Sunday, March 18, 2018

Finding My Way Back or How I Learned To Love Comics Again

I spent most of my life reading comics.

To be clear, I’ve had a love affair with reading my whole life, but it all started when I was five with comics. My neighbor’s son, a high school boy, was getting rid of his comics (outgrew them I guess), and he gave them to me. He just handed me a huge pile over the short fence between yards, and those comics hijacked my imagination.

I don’t remember much about most of those first comics, but I do remember one specifically. It was Amazing Spider-Man #46. Spider-Man fought the Shocker, and for most of the story, poor Spidey had his arm in a web sling. I devoured those single issues and before I knew it, every single time my dad went to the local High’s store for cigarettes, I was begging him to let me come and get a new comic book to read. (They had a spinner rack full of comics in the back. It was a magical creation.)

I’ve read comics at all times in my life, even when people in my life frowned upon it or tried to make me feel bad about it. The haters were never a problem, though sometimes when it came from friends or family, that did hurt more. But I never gave them up, never walked away from the medium. I even read and collected comics when I spent 13 months in Afghanistan. So there.

When I was a teenager, my love of superhero comics took a slight backburner to comics like Sandman, Hellblazer, V For Vendetta, Preacher, Strangers In Paradise, Hellboy, and many other mature titles. The superhero books that interested me during this time were those that weren’t the typical fanfare. These were titles like James Robinson and Tony Harris’ Starman, Stormwatch (later The Authority) and Planetary under scribe Warren Ellis, and essentially anything Alan Moore was doing. It was during that time I went back and discovered Frank Miller’s Daredevil run and his The Dark Knight Returns.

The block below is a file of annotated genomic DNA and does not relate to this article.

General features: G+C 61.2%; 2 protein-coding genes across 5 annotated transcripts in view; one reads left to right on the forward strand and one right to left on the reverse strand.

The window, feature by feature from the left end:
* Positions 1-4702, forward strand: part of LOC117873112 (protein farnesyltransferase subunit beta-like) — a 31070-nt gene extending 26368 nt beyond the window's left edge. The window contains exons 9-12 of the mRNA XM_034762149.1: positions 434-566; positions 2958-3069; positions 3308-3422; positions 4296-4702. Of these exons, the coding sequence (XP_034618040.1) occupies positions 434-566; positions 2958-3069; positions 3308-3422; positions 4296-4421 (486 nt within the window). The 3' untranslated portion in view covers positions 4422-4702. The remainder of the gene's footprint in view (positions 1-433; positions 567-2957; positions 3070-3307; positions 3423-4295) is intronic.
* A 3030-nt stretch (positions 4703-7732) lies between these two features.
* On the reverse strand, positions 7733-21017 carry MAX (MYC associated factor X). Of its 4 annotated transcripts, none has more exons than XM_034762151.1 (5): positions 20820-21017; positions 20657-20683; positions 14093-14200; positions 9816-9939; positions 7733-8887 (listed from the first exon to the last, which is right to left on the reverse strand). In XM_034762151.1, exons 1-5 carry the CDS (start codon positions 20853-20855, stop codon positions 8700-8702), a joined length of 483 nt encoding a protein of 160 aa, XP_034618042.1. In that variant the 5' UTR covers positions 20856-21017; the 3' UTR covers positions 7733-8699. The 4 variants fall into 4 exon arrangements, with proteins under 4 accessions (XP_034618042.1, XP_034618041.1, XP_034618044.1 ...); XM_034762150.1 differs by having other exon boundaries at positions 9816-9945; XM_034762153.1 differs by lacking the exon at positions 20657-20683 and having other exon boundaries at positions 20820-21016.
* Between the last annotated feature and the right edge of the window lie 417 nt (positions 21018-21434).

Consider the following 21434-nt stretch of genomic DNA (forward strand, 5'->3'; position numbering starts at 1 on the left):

My tastes have varied and I now find myself following creators instead of characters or titles with the occasional exception to that rule.  I’ve written countless reviews in my time and for almost six years was able to read everything that came out to support those reviews. This ended around 2013 and suddenly, I needed to buy my comics again. Needless to say, I slashed the number of titles I read as a result. When they are no longer free, you simply cannot read them all. That’s science. Or logic. Or at least, that’s what my bank account tells me.

Fast forward to about two years ago. I was planning on buying a house with my lady friend (hi, lady friend!) and I packed up my comics. Because of the move, I thought it would be prudent to go to my favorite comic store, Cosmic Comix (there are many like it but this one is mine and I shall not slut myself out to other stores, amen), and make adjustments to my pull list. I whittled my list down to the bare essentials: The Wicked & The Divine, Detective Comics (this was at the start of the Rebirth soft reboot of the DCU), Deadly Class, Astro City, the new Saga trade every time it came out, and a few other titles that ended since then.

I moved but still kept getting my comics. Unfortunately, due to unpacking and a rather hectic life teaching, writing, parenting, and trying to have a life, I got to this place where I realized I was collecting my comics and not reading them. I had about two years of unread comics to catch up on. In addition, I had added The Wild Storm, Injection, and Hellblazer (mainly because the excellent writer Richard Kadrey took it over) to my list. That meant I had even more comics to read. I had so many unread comics to read that the thought of even trying almost paralyzed me.